The condition of these schools is worst. There are no proper buildings and rooms, no playgrounds, no proper libraries and laboratories. Many of these schools do not even have chairs to sit on. Here the number of students in a class is more than capacity. The quality of teachers is also not high. Teaching methods here are also very traditional.

In short, it can be said that government schools do not have an educational environment that will make children interested in learning and will help in developing their heartfelt attachment to school.

A fourth type of educational institutions is that which consists of religious schools. Religious madrasahs are run under the management of different Masalaks and now all these madrasas have been united in different federations.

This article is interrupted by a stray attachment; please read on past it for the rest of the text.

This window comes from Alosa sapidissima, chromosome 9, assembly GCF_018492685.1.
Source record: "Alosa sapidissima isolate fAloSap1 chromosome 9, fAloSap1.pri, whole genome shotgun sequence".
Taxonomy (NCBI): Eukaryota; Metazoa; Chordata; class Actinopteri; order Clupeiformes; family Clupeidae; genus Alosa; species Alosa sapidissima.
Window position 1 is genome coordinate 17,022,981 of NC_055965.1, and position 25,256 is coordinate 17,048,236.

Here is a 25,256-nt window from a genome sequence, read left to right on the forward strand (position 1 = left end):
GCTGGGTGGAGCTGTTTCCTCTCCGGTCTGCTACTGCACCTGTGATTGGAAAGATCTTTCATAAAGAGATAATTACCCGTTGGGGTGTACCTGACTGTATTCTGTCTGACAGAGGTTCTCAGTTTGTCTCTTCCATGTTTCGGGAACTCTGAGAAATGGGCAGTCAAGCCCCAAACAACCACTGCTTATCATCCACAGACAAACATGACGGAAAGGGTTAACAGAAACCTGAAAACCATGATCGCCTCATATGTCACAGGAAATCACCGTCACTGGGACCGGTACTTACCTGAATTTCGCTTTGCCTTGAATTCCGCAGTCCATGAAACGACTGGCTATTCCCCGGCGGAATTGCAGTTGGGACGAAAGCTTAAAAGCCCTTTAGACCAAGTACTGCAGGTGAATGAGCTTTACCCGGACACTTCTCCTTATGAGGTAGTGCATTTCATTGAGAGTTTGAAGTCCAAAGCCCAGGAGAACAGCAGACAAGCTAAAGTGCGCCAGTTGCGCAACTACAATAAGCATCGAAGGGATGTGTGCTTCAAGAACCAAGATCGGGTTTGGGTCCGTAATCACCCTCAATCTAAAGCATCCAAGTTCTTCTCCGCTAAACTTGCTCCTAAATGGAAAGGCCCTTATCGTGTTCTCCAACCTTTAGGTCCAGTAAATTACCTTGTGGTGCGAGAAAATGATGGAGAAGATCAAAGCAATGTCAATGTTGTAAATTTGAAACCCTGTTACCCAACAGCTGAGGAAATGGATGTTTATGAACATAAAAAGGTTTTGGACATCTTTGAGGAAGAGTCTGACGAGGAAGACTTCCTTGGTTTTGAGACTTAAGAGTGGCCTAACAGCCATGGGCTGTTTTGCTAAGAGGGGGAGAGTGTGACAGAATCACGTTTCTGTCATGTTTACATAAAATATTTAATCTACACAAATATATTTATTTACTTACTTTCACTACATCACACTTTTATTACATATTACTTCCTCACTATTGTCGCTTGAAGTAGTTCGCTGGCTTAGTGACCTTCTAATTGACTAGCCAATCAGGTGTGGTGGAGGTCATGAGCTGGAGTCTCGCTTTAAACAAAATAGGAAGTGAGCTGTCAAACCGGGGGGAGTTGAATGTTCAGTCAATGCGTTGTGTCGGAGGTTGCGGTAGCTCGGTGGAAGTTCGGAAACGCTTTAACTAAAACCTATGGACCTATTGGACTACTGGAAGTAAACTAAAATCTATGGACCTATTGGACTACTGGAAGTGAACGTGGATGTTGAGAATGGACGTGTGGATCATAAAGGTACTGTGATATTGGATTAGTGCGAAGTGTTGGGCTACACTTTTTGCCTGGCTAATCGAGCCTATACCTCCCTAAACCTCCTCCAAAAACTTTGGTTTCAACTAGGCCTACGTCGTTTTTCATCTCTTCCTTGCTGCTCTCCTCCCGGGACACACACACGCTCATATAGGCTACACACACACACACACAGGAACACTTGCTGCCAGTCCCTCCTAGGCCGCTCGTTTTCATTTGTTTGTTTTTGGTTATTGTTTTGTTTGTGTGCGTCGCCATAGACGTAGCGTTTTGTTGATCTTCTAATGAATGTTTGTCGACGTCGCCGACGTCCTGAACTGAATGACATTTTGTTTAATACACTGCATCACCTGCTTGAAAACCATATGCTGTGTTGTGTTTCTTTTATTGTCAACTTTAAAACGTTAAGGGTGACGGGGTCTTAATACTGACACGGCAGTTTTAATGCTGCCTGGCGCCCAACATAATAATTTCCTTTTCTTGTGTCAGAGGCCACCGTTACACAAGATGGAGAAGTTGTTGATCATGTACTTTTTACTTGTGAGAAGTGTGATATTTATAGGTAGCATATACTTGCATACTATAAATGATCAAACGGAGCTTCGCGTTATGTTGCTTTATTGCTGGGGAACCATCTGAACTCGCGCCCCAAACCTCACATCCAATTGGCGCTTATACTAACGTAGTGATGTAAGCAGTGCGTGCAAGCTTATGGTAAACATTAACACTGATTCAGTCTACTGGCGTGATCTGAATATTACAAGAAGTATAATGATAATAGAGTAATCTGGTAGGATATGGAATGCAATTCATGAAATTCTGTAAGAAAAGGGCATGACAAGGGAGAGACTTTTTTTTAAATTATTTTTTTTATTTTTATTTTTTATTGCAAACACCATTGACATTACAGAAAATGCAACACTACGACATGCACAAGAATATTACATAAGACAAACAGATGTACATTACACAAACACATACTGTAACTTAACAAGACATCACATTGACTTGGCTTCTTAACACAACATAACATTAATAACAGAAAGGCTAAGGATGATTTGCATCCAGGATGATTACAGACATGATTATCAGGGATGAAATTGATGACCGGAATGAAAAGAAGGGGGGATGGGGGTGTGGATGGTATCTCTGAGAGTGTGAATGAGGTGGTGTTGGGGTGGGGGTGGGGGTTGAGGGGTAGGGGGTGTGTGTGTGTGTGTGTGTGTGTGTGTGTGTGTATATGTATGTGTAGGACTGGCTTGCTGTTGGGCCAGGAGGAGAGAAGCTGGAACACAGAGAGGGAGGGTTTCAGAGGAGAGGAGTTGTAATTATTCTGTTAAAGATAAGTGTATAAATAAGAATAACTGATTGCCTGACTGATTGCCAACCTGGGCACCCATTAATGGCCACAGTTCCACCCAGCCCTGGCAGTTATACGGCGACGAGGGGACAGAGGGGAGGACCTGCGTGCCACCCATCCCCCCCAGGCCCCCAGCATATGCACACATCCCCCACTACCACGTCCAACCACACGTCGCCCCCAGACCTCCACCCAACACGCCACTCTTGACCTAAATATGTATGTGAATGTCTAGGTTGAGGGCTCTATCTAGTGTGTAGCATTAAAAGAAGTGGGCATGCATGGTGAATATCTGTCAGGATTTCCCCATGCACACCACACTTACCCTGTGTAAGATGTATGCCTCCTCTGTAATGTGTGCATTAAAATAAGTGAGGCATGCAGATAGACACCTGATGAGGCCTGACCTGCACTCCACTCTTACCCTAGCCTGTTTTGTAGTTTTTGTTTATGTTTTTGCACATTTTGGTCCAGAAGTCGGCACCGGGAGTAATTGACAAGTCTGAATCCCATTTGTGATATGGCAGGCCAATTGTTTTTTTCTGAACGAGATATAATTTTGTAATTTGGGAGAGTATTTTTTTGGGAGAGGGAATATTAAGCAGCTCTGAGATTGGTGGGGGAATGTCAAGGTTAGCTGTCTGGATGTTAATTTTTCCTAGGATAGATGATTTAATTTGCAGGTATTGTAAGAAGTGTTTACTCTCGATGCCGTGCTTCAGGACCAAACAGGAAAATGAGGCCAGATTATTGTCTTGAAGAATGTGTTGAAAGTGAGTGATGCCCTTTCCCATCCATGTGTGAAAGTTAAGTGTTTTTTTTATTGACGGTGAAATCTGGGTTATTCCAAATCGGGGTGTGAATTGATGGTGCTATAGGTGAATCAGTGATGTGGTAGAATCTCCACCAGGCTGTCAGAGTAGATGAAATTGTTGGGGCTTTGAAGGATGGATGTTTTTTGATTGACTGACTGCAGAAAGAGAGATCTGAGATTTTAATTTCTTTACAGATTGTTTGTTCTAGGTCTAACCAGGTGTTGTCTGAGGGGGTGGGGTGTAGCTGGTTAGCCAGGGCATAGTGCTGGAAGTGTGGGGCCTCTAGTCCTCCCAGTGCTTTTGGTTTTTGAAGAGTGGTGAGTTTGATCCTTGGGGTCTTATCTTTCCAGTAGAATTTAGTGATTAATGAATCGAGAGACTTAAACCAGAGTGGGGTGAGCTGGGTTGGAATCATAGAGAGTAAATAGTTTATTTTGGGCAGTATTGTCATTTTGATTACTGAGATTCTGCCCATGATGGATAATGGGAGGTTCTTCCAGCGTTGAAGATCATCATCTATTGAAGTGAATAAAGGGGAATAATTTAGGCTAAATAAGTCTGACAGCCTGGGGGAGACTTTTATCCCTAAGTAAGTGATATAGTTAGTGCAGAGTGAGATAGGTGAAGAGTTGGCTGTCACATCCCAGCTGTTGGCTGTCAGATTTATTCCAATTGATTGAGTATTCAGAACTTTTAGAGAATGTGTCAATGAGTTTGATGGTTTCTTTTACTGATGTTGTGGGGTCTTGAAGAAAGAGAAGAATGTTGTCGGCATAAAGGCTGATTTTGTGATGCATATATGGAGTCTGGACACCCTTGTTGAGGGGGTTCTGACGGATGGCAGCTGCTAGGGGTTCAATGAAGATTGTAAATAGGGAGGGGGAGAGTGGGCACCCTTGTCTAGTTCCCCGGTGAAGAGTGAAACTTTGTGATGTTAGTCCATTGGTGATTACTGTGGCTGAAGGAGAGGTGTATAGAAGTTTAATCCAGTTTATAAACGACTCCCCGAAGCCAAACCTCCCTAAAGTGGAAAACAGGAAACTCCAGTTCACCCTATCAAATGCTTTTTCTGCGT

The admission of a large number of children in them indicates the unusual presence of poverty in Pakistani society. Poor parents, especially those from rural areas, lack the means to raise their children and enroll them in religious schools where they are responsible for their accommodation, food, clothing and copies of books.

In other words, the work that was supposed to be done by the state is being done by the religious schools. It is also worth mentioning here that the vast majority of religious schools are associated with one or the other sect. According to the Directorate General of Religious Education, out of thirty-five thousand madrasas, twenty-five thousand madrasas are associated with different religious boards. come out